Some people will tell you that cooking is art. Some say that it’s science. There are plenty of valid arguments for both sides.
Making marshmallows is freaking magic.
No, I’m serious here. It is one of the most delightful feats of alchemy turning sugar, water, and gelatin into light, fluffy marshmallows. It’s something that requires a little bit of know how and the proper tools, but really, what doesn’t require those things.
Telling people that I’ve made marshmallows is invariably met with a level of incredulity that none of my other endeavors face. I’ve made a name for myself as someone who can do anything. I’ll chalk this up to my vastly varied interests and eclectic skill set. Somehow, though, these same people who tell me that I can do anything are the same ones who say “You can’t make marshmallows”. As if somehow to imply that these confections simply appear from some other dimension to make gooey s’mores or melt in our hot chocolate.
Not that the truth is much less miraculous.
So, let’s start at the beginning. There are five basic ingredients to a marshmallow: gelatin, water, sugar, corn syrup, and flavoring. Simple enough and readily available. The real secret lies in how you put them together.
- 3 (1/4-ounce) packages unflavored gelatin
- 1/2 cup cold water
- 2 cups granulated sugar
- 2/3 cup light corn syrup
- 1 teaspoon pure vanilla extract
- Prepare a 9″x9″ baking pan with cooking spray and plastic wrap (more about this in a bit)
- Bloom the gelatin: Place the 1/2 cup of cold water in the bowl of a stand mixer fitted with a whisk attachment. Sprinkle the unflavored gelatin over the water. Let stand for 10 minutes.
- In a medium saucepan, combine sugar, corn syrup, and 1/4 cup water. Place saucepan over medium-high heat and bring to a boil; boil rapidly for 1 minute. Remove from heat, and, with the mixer on high, slowly pour the boiling syrup down the side of the mixer bowl into gelatin mixture.
- Beat on medium high speed for 12 minutes until white and fluffy.
- Add vanilla extract and stir for 1 additional minute until well combined.
- Spray a spatula with cooking spray. Pour the marshmallow mixture into the prepared pan and spread evenly with the prepared spatula. Cover with additional plastic wrap. Allow to sit for 4 hours or overnight.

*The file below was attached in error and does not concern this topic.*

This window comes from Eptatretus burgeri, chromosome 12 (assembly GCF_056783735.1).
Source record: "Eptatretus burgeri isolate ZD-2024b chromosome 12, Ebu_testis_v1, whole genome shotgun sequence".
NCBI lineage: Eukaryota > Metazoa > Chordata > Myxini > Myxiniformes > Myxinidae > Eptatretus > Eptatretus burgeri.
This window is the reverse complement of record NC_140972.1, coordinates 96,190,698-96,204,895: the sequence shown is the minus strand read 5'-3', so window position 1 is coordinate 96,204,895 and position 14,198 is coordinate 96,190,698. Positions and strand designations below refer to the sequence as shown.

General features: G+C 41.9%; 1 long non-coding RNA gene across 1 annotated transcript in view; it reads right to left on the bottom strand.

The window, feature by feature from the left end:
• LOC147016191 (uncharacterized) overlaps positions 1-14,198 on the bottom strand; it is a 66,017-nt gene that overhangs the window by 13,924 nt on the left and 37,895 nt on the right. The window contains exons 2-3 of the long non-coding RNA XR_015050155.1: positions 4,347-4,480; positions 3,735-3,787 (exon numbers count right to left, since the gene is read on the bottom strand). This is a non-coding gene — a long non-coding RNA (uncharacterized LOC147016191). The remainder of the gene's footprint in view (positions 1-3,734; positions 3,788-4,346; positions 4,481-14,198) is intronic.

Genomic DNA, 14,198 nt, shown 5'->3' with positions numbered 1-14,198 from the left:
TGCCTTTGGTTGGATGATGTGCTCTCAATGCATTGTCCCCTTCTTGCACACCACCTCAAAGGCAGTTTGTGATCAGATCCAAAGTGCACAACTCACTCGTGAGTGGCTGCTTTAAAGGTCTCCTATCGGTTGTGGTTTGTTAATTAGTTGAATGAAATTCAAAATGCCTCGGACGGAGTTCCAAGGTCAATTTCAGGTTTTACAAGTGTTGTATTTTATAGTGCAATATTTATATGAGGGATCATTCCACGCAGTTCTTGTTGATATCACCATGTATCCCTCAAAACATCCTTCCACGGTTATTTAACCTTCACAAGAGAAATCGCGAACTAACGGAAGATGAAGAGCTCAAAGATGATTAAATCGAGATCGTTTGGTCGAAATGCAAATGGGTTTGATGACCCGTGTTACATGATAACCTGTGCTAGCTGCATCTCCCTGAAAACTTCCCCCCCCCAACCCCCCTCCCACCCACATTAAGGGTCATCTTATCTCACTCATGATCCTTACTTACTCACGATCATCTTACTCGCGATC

- Dust a cutting board with confectioners’ sugar. Turn the set marshmallows onto the cutting board. Remove all plastic wrap. Cut marshmallows into desired size (I like mine about 1″ square) using a sprayed sharp knife. Place confectioners’ sugar in a large bowl. Working in batches, add marshmallows to bowl and toss to coat. Finished marshmallows can be kept in a plastic bag or airtight container.
And just like that, you’ve made marshmallows from scratch. Now, there are a few little tips and tricks I’ve learned along the way that make the job easier.
Marshmallow is extremely sticky stuff. Preparing your pan is one of the most important steps. I usually use a glass pan, but as I was making several batches, I wound up moving to aluminum pans, which worked out just fine. I first spray the pan with a light coating of cooking spray. This will help keep the plastic wrap in place. Next I line the pan with plastic wrap, leaving enough overhang on the edges that I will be able to fold it up to cover the marshmallow while it sets. Don’t worry about getting it smooth; the wrinkles won’t be noticeable in the finished marshmallows. Once the pan is lined, I then spray the plastic wrap with cooking spray.
I’ve been through a few different recipes for marshmallows. Many of them require using a candy thermometer to bring the syrup up to the proper temperature. None of the recipes agreed on exactly what that temperature should be. Getting ingredients to the right temperature for the right amount of time is, of course, the trickiest part of any sugar work. However, it seems to me that this more simple process of letting it come to a rapid boil for 1 minute resulted in the best texture and consistency. Some of the other batches wound up a bit tougher, almost rubbery. These were soft and fluffy.
I know a stand mixer is rather a large item to be a necessary piece of equipment. I suppose this could be managed with a hand mixer, but it’d be a trickier proposition. It’s nice to have that 12 minutes of ‘set it and forget it’ to clean your cooking utensils of hot sugar syrup before it hardens. It’s this process of whipping air into the sugar syrup as it cools that turns it into the fluffy, sticky mess we’re looking for. This is so magical, in fact, that I made a time lapse of it…
The beginning is a little rough from all the steam clouding the lens as the initial heat is released from the syrup. And right at the end, if you watch the side of the bowl carefully, you can see a big splatter… That would be the part where I was focused so much on capturing the time lapse, that I neglected to think about how hot the mixture still was and how volatile vanilla extract is. So, yeah, that’s basically the result of all the alcohol in the extract I thoughtlessly dumped into the bowl vaporizing immediately. Whoops. They turned out just fine in the end, though.
Stay tuned for more marshmallow talk where we’ll talk about just some of the flavor possibilities.